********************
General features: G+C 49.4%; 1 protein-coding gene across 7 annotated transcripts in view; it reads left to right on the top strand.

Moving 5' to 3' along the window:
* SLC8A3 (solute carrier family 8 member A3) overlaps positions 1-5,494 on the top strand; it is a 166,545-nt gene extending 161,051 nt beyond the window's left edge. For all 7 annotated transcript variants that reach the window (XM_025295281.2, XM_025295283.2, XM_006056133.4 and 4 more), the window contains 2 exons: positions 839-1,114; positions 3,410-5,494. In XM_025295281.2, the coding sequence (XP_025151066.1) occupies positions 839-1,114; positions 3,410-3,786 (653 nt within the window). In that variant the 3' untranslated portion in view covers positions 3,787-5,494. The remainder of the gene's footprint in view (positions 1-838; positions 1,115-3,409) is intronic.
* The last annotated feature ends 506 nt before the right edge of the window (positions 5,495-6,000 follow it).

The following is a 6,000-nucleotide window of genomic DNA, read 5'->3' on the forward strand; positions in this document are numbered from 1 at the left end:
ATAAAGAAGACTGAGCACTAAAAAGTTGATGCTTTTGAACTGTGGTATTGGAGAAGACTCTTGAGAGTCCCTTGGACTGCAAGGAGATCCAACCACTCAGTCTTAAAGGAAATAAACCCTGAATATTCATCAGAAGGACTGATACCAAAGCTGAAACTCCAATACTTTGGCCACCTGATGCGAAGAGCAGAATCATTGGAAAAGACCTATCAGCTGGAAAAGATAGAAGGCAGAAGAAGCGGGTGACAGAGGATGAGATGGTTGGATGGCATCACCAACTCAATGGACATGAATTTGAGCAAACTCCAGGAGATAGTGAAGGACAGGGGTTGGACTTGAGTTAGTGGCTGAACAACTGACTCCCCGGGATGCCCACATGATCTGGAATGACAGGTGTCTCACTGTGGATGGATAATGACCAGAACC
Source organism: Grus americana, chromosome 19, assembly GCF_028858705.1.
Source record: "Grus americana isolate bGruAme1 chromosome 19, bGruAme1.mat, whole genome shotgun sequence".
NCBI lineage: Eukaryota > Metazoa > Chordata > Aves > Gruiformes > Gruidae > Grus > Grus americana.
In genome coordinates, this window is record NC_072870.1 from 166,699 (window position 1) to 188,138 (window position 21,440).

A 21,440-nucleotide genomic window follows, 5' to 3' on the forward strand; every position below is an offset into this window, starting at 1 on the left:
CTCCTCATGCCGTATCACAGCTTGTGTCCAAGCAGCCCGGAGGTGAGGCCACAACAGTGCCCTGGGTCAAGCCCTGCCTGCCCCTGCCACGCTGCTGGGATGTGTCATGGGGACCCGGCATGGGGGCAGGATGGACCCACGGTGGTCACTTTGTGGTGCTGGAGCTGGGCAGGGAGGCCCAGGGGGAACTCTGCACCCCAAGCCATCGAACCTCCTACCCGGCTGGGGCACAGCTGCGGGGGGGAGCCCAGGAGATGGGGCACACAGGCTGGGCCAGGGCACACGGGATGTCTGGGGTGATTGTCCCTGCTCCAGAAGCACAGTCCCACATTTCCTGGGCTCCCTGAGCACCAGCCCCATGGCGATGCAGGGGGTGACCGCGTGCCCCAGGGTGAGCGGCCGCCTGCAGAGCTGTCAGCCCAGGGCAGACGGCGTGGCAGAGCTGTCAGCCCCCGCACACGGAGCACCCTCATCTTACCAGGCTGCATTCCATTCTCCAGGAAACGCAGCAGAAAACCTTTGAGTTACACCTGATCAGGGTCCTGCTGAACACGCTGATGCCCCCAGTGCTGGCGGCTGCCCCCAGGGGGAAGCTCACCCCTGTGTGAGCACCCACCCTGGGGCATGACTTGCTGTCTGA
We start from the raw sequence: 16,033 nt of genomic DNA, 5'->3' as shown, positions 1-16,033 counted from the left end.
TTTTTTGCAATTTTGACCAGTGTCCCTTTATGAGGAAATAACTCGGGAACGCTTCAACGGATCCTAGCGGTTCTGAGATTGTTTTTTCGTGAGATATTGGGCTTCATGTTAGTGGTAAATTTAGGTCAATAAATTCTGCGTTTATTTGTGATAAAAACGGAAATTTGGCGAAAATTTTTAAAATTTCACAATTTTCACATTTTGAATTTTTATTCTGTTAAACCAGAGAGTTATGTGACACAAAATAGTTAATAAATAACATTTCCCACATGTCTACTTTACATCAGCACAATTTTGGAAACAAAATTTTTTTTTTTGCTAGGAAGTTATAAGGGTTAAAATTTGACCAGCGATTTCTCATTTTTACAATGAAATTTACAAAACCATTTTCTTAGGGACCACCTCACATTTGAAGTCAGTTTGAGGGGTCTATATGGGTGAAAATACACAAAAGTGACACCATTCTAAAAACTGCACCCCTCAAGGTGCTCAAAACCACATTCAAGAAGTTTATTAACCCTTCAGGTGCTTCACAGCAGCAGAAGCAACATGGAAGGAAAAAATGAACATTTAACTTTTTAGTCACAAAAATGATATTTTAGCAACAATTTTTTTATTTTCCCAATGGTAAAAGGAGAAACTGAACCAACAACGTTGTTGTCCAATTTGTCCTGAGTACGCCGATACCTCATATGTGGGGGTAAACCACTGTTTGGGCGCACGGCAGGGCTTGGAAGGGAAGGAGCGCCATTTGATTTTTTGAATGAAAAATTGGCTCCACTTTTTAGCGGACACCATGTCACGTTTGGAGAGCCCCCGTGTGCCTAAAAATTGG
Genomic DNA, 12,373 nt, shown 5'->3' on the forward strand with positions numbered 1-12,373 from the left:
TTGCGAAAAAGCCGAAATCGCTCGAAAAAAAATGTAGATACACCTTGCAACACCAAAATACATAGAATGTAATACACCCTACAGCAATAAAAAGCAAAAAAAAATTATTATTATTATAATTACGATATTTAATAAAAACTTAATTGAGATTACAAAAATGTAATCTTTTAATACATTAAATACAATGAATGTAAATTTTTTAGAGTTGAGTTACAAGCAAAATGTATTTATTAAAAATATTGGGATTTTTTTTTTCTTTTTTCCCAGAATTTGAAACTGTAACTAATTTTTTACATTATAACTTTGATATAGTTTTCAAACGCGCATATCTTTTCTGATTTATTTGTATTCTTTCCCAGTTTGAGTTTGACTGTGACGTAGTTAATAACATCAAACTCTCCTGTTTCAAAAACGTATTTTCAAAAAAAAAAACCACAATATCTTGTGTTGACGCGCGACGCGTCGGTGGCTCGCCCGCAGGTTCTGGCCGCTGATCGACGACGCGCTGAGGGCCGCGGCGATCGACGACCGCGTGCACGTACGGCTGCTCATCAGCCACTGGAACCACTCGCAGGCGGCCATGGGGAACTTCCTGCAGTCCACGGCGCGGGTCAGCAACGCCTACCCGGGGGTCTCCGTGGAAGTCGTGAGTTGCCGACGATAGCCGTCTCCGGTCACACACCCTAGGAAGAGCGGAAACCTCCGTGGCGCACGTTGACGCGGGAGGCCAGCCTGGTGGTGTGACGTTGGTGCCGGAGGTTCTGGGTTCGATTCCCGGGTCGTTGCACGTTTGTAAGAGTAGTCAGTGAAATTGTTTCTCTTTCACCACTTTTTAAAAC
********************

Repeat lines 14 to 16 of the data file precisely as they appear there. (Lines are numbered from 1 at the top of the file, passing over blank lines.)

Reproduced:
TTTTTTGCAATTTTGACCAGTGTCCCTTTATGAGGAAATAACTCGGGAACGCTTCAACGGATCCTAGCGGTTCTGAGATTGTTTTTTCGTGAGATATTGGGCTTCATGTTAGTGGTAAATTTAGGTCAATAAATTCTGCGTTTATTTGTGATAAAAACGGAAATTTGGCGAAAATTTTTAAAATTTCACAATTTTCACATTTTGAATTTTTATTCTGTTAAACCAGAGAGTTATGTGACACAAAATAGTTAATAAATAACATTTCCCACATGTCTACTTTACATCAGCACAATTTTGGAAACAAAATTTTTTTTTTTGCTAGGAAGTTATAAGGGTTAAAATTTGACCAGCGATTTCTCATTTTTACAATGAAATTTACAAAACCATTTTCTTAGGGACCACCTCACATTTGAAGTCAGTTTGAGGGGTCTATATGGGTGAAAATACACAAAAGTGACACCATTCTAAAAACTGCACCCCTCAAGGTGCTCAAAACCACATTCAAGAAGTTTATTAACCCTTCAGGTGCTTCACAGCAGCAGAAGCAACATGGAAGGAAAAAATGAACATTTAACTTTTTAGTCACAAAAATGATATTTTAGCAACAATTTTTTTATTTTCCCAATGGTAAAAGGAGAAACTGAACCAACAACGTTGTTGTCCAATTTGTCCTGAGTACGCCGATACCTCATATGTGGGGGTAAACCACTGTTTGGGCGCACGGCAGGGCTTGGAAGGGAAGGAGCGCCATTTGATTTTTTGAATGAAAAATTGGCTCCACTTTTTAGCGGACACCATGTCACGTTTGGAGAGCCCCCGTGTGCCTAAAAATTGG
Genomic DNA, 12,373 nt, shown 5'->3' on the forward strand with positions numbered 1-12,373 from the left:
TTGCGAAAAAGCCGAAATCGCTCGAAAAAAAATGTAGATACACCTTGCAACACCAAAATACATAGAATGTAATACACCCTACAGCAATAAAAAGCAAAAAAAAATTATTATTATTATAATTACGATATTTAATAAAAACTTAATTGAGATTACAAAAATGTAATCTTTTAATACATTAAATACAATGAATGTAAATTTTTTAGAGTTGAGTTACAAGCAAAATGTATTTATTAAAAATATTGGGATTTTTTTTTTCTTTTTTCCCAGAATTTGAAACTGTAACTAATTTTTTACATTATAACTTTGATATAGTTTTCAAACGCGCATATCTTTTCTGATTTATTTGTATTCTTTCCCAGTTTGAGTTTGACTGTGACGTAGTTAATAACATCAAACTCTCCTGTTTCAAAAACGTATTTTCAAAAAAAAAAACCACAATATCTTGTGTTGACGCGCGACGCGTCGGTGGCTCGCCCGCAGGTTCTGGCCGCTGATCGACGACGCGCTGAGGGCCGCGGCGATCGACGACCGCGTGCACGTACGGCTGCTCATCAGCCACTGGAACCACTCGCAGGCGGCCATGGGGAACTTCCTGCAGTCCACGGCGCGGGTCAGCAACGCCTACCCGGGGGTCTCCGTGGAAGTCGTGAGTTGCCGACGATAGCCGTCTCCGGTCACACACCCTAGGAAGAGCGGAAACCTCCGTGGCGCACGTTGACGCGGGAGGCCAGCCTGGTGGTGTGACGTTGGTGCCGGAGGTTCTGGGTTCGATTCCCGGGTCGTTGCACGTTTGTAAGAGTAGTCAGTGAAATTGTTTCTCTTTCACCACTTTTTAAAAC